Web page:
Sooner or later, it happens. The brain shuts down and you can’t do anything – not literally of course. You’re still capable of doing stuff but you brain resists any attempt at doing any more work for which you expect to get paid. There are many lessons to learn as a new freelancer and attitudes you need to change, but dealing with burn-out when snowed under with work is one of them.
It begins with procrastination and ends in wasting time watching Netflix or playing video games all day when you have lots of work to do. For me, the last 18 months has been a relentless surge of clients. Not that I’m complaining, but the last October-December was the busiest and most stressful ever. At times, I came close to burn-out and simply stopping for a few weeks (not possible, but I did give myself a half day or full day off here and there). Thankfully, things are easing off now and I want to share with you how I cope with it.
Give Yourself a Cut-Off Time
As you’re not limited to the hours or days you work, the world is your oyster. This creates a problem of its own – you don’t know how and when to stop. While you love the flexibility of getting household chores sorted out and starting work at 1pm on some days, that doesn’t mean you must work through until 9pm to make up for it. No matter what hours you work, make sure you watch the clock. Your self-imposed flexitime should be about making shorter days when necessary. Your brain and body will thank you for those half days.
Say ‘No’ Unless You Really Can’t
Three days before Christmas, I received an email for urgent work from a semi-regular client asking if I could turn around two pieces of work in 48 hours. I was already at maximum capacity as it was Christmas week. I tried to fit them in but ultimately decided I could not. Had it been a client I’d never done work before it would have been a flat no but I wanted to try to accommodate a previous client. As tempting as the extra money is, sometimes you need the breathing space more than you need the extra cash especially during your hectic period.
Plan Your Week Ahead
Every Friday afternoon the last job I do is to look at my schedule for next week and tot up the number of expected work hours. Next week is 20 hours. This week was 22. Most of the last five months or so has been in excess of 25 hours. You will quickly learn what your capacity for a good week is and what you can realistically achieve. I feel that my capacity for a week where I can work at optimum performance is 25. More than that is “busy”. Less than 20 hours is “quiet”. If I’m already at 25, I won’t apply for more work and will refuse anything extra until the end of the week looms and I think I might be able to manage it. If it’s less than 20 I know I can either adjust the workload for the clients where I have flexible working arrangements or prod a few old contacts.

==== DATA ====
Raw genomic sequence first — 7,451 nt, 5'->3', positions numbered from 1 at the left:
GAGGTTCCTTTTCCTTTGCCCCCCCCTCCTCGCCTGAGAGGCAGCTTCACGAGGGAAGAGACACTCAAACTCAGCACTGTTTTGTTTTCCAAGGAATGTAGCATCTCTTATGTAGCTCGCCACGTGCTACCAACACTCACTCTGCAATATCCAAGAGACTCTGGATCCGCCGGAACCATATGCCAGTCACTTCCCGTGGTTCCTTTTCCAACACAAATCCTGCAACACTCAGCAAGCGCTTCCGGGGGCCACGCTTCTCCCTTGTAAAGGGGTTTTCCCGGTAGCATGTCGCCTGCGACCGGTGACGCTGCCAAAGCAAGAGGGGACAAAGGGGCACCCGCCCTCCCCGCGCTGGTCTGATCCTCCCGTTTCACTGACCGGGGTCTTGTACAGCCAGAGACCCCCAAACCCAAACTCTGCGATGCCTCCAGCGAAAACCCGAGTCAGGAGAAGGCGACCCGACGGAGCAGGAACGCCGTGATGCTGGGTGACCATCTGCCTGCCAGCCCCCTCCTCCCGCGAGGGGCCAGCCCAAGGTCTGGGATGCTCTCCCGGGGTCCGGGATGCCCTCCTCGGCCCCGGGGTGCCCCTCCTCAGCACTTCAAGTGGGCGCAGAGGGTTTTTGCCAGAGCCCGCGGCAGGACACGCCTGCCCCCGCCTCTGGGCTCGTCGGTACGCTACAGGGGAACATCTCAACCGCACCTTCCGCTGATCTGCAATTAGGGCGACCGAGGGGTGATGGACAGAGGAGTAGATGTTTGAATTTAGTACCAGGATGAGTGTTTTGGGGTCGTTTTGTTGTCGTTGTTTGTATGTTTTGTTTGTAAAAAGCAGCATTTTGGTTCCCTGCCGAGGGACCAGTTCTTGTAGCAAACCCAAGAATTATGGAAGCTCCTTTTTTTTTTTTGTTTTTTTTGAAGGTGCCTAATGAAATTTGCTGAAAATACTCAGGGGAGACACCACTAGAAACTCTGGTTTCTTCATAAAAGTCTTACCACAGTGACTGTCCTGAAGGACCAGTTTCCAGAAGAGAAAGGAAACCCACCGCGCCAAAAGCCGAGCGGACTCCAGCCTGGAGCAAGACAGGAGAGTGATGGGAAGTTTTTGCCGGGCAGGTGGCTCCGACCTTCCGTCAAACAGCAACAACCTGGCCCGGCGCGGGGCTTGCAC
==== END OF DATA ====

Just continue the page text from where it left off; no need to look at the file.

I am the biggest hypocrite going here because I don’t take the advice as often as I ought. Once I’ve established the habit of closing my laptop for my lunch hour, I slip right back out of it. It’s not healthy to do and I don’t recommend working through a lunch break in which you need to wind down. But Facebook creeps in and so does housework. Luckily, I run 2-3 times per week and I climb at the local centre about once every 2-3 weeks so I do disconnect during the day, I just wish I could stick to doing it more often. But don’t listen to me: take time off during the day.
Your weekends are your own. Don’t ever let a client coax you into doing “just one small job” on a Saturday. Everybody else gets time off and you need and deserve it as much as they do. Your home might be your workplace but you need to “do” weekends. That means meeting up with friends, going out for meals, spending time vegging out, gardening and anything else you would do if you were in a “normal” job. So, do your weekends and you will come back happier and more ready to go on Monday when you get to laugh at people on the commute in the driving rain and roaring wind.